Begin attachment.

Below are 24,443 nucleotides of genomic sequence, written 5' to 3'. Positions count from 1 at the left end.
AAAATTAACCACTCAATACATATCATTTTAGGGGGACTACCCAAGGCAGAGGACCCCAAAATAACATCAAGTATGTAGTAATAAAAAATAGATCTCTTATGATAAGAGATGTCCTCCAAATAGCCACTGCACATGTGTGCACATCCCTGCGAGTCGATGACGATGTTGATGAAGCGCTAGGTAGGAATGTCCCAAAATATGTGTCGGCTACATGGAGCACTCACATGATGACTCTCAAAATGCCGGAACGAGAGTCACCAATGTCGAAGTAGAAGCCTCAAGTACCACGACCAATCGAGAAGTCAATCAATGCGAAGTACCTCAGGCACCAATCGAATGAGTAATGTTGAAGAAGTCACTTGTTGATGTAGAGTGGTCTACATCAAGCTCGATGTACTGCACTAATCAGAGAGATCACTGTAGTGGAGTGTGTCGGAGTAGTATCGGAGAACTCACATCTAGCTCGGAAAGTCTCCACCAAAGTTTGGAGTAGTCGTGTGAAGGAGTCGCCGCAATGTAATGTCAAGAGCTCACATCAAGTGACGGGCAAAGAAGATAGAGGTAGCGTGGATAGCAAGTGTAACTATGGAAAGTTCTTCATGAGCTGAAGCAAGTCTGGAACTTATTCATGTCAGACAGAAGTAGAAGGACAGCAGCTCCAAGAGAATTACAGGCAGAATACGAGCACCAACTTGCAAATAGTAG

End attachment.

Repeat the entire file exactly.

Below are 24,443 nucleotides of genomic sequence, written 5' to 3'. Positions count from 1 at the left end.
AAAATTAACCACTCAATACATATCATTTTAGGGGGACTACCCAAGGCAGAGGACCCCAAAATAACATCAAGTATGTAGTAATAAAAAATAGATCTCTTATGATAAGAGATGTCCTCCAAATAGCCACTGCACATGTGTGCACATCCCTGCGAGTCGATGACGATGTTGATGAAGCGCTAGGTAGGAATGTCCCAAAATATGTGTCGGCTACATGGAGCACTCACATGATGACTCTCAAAATGCCGGAACGAGAGTCACCAATGTCGAAGTAGAAGCCTCAAGTACCACGACCAATCGAGAAGTCAATCAATGCGAAGTACCTCAGGCACCAATCGAATGAGTAATGTTGAAGAAGTCACTTGTTGATGTAGAGTGGTCTACATCAAGCTCGATGTACTGCACTAATCAGAGAGATCACTGTAGTGGAGTGTGTCGGAGTAGTATCGGAGAACTCACATCTAGCTCGGAAAGTCTCCACCAAAGTTTGGAGTAGTCGTGTGAAGGAGTCGCCGCAATGTAATGTCAAGAGCTCACATCAAGTGACGGGCAAAGAAGATAGAGGTAGCGTGGATAGCAAGTGTAACTATGGAAAGTTCTTCATGAGCTGAAGCAAGTCTGGAACTTATTCATGTCAGACAGAAGTAGAAGGACAGCAGCTCCAAGAGAATTACAGGCAGAATACGAGCACCAACTTGCAAATAGTAG